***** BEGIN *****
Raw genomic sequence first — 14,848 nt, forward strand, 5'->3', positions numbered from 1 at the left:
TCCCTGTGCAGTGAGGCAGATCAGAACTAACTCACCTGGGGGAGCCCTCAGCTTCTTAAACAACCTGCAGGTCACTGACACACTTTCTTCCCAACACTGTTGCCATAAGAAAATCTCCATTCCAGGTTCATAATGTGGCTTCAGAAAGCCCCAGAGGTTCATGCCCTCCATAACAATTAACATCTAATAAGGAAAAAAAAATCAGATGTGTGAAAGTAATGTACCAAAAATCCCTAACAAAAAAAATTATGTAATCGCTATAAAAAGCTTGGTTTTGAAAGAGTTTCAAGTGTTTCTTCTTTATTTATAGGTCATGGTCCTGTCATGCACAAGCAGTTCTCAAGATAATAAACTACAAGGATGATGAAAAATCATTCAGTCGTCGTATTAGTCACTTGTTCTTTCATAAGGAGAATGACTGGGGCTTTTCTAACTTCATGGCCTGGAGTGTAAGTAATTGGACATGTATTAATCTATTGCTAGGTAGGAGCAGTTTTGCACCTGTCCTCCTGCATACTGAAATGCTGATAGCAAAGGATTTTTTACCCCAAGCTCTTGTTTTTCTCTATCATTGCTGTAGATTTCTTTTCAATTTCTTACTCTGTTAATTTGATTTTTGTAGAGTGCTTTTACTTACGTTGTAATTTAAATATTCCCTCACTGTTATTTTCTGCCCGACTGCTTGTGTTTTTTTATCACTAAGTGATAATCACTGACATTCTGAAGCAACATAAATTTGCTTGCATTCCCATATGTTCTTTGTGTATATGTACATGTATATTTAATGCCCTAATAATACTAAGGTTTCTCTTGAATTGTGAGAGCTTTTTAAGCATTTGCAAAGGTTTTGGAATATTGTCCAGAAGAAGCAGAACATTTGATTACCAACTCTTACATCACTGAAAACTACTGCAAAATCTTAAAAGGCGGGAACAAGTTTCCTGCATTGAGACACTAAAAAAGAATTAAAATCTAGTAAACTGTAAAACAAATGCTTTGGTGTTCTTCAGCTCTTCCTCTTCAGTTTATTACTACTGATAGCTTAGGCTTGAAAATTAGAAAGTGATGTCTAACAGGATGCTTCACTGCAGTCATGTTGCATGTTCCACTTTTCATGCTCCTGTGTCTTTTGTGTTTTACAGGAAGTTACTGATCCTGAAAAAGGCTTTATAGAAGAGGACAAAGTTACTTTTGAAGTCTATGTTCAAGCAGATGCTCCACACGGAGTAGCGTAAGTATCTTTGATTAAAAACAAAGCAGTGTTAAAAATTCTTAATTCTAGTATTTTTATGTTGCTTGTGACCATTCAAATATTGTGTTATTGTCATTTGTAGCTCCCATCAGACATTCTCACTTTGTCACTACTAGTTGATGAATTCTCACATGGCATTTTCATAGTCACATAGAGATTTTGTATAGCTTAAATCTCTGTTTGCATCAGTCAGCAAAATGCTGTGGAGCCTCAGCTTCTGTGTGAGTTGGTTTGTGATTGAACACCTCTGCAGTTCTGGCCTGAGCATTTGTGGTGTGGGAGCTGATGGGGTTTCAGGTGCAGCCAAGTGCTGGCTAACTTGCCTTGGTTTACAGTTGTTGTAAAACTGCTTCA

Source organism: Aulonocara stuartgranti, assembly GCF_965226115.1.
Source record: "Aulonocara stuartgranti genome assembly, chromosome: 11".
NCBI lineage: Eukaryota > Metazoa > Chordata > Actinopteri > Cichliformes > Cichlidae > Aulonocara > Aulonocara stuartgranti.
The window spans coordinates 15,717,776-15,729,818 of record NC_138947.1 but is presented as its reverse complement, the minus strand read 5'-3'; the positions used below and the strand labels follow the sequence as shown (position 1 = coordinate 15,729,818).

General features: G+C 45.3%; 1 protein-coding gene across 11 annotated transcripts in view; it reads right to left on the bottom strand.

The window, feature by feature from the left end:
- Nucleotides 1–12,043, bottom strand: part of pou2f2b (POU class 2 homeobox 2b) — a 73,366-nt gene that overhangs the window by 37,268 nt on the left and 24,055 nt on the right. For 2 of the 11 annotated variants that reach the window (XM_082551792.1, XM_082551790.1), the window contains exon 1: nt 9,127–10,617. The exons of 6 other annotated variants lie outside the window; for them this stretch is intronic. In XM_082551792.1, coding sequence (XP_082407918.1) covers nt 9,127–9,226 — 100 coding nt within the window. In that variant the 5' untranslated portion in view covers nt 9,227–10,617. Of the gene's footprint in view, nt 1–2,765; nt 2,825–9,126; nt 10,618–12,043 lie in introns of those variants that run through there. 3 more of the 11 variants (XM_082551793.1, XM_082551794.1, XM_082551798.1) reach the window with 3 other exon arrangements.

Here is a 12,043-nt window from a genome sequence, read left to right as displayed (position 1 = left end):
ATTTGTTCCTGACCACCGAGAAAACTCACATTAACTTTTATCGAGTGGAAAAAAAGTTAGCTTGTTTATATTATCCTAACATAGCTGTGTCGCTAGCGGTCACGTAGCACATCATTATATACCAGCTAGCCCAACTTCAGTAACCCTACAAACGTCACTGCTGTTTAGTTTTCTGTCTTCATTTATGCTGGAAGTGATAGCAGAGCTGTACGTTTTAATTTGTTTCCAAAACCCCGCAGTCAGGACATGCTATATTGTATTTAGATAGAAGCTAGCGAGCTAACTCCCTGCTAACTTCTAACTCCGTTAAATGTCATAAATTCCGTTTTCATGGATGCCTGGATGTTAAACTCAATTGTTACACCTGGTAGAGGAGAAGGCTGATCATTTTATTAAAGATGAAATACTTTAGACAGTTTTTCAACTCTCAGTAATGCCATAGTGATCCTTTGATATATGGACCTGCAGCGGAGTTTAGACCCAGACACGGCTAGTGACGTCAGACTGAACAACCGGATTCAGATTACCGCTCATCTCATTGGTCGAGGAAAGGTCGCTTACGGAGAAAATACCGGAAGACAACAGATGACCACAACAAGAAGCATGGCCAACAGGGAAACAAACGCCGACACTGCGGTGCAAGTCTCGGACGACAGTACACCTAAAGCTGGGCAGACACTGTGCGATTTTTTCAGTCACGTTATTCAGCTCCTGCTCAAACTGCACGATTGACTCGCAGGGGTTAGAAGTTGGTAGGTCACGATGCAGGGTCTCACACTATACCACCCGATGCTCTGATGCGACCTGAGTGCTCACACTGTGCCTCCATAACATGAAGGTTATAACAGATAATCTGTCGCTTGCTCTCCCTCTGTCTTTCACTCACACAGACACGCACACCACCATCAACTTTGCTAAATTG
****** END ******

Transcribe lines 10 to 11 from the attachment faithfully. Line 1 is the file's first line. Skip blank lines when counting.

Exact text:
Here is a 12,043-nt window from a genome sequence, read left to right as displayed (position 1 = left end):
ATTTGTTCCTGACCACCGAGAAAACTCACATTAACTTTTATCGAGTGGAAAAAAAGTTAGCTTGTTTATATTATCCTAACATAGCTGTGTCGCTAGCGGTCACGTAGCACATCATTATATACCAGCTAGCCCAACTTCAGTAACCCTACAAACGTCACTGCTGTTTAGTTTTCTGTCTTCATTTATGCTGGAAGTGATAGCAGAGCTGTACGTTTTAATTTGTTTCCAAAACCCCGCAGTCAGGACATGCTATATTGTATTTAGATAGAAGCTAGCGAGCTAACTCCCTGCTAACTTCTAACTCCGTTAAATGTCATAAATTCCGTTTTCATGGATGCCTGGATGTTAAACTCAATTGTTACACCTGGTAGAGGAGAAGGCTGATCATTTTATTAAAGATGAAATACTTTAGACAGTTTTTCAACTCTCAGTAATGCCATAGTGATCCTTTGATATATGGACCTGCAGCGGAGTTTAGACCCAGACACGGCTAGTGACGTCAGACTGAACAACCGGATTCAGATTACCGCTCATCTCATTGGTCGAGGAAAGGTCGCTTACGGAGAAAATACCGGAAGACAACAGATGACCACAACAAGAAGCATGGCCAACAGGGAAACAAACGCCGACACTGCGGTGCAAGTCTCGGACGACAGTACACCTAAAGCTGGGCAGACACTGTGCGATTTTTTCAGTCACGTTATTCAGCTCCTGCTCAAACTGCACGATTGACTCGCAGGGGTTAGAAGTTGGTAGGTCACGATGCAGGGTCTCACACTATACCACCCGATGCTCTGATGCGACCTGAGTGCTCACACTGTGCCTCCATAACATGAAGGTTATAACAGATAATCTGTCGCTTGCTCTCCCTCTGTCTTTCACTCACACAGACACGCACACCACCATCAACTTTGCTAAATTG